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  • certainly foster an already common and misleading impression that the soundness of a conservators practices can be judged by personal reaction to the visual results. It has already resurrected a notion that has been responsible for unchecked deteri- oration of countless works of art-that it is safer to leave them untouched than to rislx injury by treatment. In fact the general tenor of the controversy harks back to the days when restoration was obscured behind the myths of secret formulas and personal virtuosity, and custodians had some consequent justification for nervous uncertainty about the results. But there is an even more serious and fundamental danger. We cannot escape the logic that attack on the condition of objects in a museum is in fact an attack on the judgment and professional competence of its entire administration, including the trustees. Conceivably the theories of non-tech- nical doctrinaires might gather enough popular support to persuade trustees that they ought to impose categorical restrictive policies upon those responsible for the welfare of their collections. The further dangers in such a situation are fairly ap- parent. Few critics with the future of museums at heart would wish to see any such precedent established.

    It should be evident that the only real safeguard of a painting under treatment is the integrity of competent operators. It follows logically that museum officials, having secured the services of such persons, should do all in their power to foster and protect that integrity. There is much at stake in this matter. The recent consid- erable advances in museum conservation, and the present high standards of accom- plishment have grown out of a large amount of systematic research and study of methods by conservators ana their associates. A strong sense of professional re- sponsibility has motivated this efiort. Although largely self-generated, it has flour- ished under the enlightened support and co-operation of various institutions. The imposition of blanket restrictions on details of practice would deny the validity of that approach and would imply lack of appreciation of present standards. Moreover such restrictions would create precedent for an administrative regimentation that would be potentially responsive to uninformed popular pressure. In such an atmos- phere there would be little incentive for further independent efforts toward progress, or even toward maintenance of individual standards upon which, nevertheless, museums must ultimately depend.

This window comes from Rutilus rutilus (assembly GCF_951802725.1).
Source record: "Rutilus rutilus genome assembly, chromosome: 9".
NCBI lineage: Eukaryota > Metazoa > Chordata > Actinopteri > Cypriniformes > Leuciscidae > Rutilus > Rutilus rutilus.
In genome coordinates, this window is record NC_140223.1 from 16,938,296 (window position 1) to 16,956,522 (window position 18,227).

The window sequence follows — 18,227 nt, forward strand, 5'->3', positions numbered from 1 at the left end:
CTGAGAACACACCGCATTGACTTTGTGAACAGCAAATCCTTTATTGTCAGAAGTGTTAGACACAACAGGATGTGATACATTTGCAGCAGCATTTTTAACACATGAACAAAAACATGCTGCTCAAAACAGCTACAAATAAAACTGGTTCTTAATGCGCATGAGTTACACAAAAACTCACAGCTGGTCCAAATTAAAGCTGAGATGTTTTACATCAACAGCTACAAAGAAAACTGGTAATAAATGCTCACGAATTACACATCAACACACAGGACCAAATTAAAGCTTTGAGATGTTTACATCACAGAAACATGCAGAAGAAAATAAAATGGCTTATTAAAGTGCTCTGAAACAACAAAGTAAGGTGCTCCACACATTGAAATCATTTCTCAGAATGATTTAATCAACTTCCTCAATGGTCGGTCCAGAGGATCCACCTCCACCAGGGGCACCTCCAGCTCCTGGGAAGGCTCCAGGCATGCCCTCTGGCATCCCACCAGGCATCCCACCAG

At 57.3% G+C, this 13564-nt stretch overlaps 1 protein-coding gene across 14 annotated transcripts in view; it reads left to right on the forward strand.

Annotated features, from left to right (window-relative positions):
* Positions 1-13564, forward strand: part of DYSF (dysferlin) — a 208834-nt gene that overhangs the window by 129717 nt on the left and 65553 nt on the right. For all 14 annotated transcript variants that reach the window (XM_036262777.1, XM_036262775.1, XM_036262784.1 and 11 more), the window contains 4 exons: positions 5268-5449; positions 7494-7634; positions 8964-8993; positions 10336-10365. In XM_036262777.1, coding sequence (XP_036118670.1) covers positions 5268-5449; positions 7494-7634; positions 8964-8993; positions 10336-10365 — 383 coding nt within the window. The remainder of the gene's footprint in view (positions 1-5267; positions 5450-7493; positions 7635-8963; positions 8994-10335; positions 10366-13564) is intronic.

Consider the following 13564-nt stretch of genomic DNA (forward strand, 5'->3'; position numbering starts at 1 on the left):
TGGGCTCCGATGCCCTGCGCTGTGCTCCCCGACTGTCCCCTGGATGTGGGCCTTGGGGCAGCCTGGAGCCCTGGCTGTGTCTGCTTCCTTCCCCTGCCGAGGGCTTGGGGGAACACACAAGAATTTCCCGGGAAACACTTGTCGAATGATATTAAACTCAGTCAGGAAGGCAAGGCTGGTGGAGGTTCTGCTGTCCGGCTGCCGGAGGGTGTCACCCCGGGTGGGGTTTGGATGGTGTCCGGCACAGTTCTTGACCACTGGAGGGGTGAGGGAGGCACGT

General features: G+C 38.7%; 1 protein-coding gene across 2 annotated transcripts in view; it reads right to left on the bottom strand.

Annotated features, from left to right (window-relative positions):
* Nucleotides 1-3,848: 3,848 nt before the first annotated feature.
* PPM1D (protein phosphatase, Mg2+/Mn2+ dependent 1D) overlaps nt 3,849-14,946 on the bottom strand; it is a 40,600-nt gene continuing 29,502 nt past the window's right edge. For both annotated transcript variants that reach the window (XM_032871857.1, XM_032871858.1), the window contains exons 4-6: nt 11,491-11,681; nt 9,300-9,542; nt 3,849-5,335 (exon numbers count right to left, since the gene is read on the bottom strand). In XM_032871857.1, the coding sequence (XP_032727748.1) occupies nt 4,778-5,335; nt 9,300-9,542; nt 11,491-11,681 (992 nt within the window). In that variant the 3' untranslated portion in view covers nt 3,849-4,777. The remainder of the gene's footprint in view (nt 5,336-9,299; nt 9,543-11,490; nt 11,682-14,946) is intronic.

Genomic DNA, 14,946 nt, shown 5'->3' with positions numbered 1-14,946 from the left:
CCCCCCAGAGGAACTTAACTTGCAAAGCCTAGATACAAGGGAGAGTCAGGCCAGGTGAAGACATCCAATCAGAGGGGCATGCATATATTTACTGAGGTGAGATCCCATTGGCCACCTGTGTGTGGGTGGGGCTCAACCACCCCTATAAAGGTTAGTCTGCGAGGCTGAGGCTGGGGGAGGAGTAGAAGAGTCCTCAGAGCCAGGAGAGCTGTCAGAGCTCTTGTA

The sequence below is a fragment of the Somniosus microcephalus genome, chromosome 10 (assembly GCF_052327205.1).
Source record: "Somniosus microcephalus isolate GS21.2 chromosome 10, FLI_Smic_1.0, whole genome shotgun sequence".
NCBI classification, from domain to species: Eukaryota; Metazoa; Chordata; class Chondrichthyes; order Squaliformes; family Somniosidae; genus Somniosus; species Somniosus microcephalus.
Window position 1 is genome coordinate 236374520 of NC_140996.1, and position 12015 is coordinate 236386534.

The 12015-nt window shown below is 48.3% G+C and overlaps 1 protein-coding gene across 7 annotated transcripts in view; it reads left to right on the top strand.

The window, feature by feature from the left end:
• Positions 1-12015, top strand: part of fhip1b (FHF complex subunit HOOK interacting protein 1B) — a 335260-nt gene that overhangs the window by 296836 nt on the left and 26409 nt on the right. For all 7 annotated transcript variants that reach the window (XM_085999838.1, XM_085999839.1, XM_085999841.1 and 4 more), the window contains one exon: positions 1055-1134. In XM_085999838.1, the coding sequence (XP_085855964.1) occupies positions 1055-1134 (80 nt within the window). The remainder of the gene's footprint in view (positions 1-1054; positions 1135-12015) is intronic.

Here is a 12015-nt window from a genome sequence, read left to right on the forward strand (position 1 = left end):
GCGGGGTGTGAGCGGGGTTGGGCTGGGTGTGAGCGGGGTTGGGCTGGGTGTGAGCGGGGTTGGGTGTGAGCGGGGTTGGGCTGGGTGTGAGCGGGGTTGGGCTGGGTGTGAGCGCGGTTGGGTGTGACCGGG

This is not to suggest that conservators be left wholly to their own devices. Obviously every institution has need for a clear pattern of administrative and depart- mental procedure, with responsibilities sharply defined and fields of authority logic- ally delimited. But such a pattern must be founded on the axiom that each work of art is a case by itself, to be treated individually according to its unique requirements. Formal regulations must be designed to protect the processes of conservation from doctrinaire regimentation. At the same time they can, and should, provide the museum with adequate records and other systematic means for demonstrating that these processes are carried out in accordance with sound technical practice. There is nothing particularly di%cult or novel about such a programme. In many fields involving institutions and professional employees its general principles have proved both necessary and successful. They are, in theory at least, illustrated in the conserv- ation programmes of most of the museums associated with this controversy. It is to be hoped that in them can be found a common basis for renewed agreement on primary aims, and promise of a return to a co-operative approach to the broad problems of conservation.

    As a sort of appendix to these generalities, it may do no harm to describe briefly a pattern of administration which has operated effectively at a large American museum. This is done hesitantly, and without any intent to imply perfection. It is put forward simply in the belief that within its structure can be found the outlines of a sound philosophy.

    The work of conservation at this museum is conducted by trained persons, who are regular members of the staff. The department has full curatorial rank by authority of the trustees, and operates independently under the Director of the museum. In matters specifically related to the physical condition and welfare of works of art the final decision rests with the head of the conservation department. In matters aflcting primarily the aesthetic entity and appearance of objects, decisions

    1 are made in consultation with the curator involved, whose authority is final in that 234

  • category. All decisions are of course subject to review and approval by the Director. The operating routine includes written reports of laboratory examination with recommen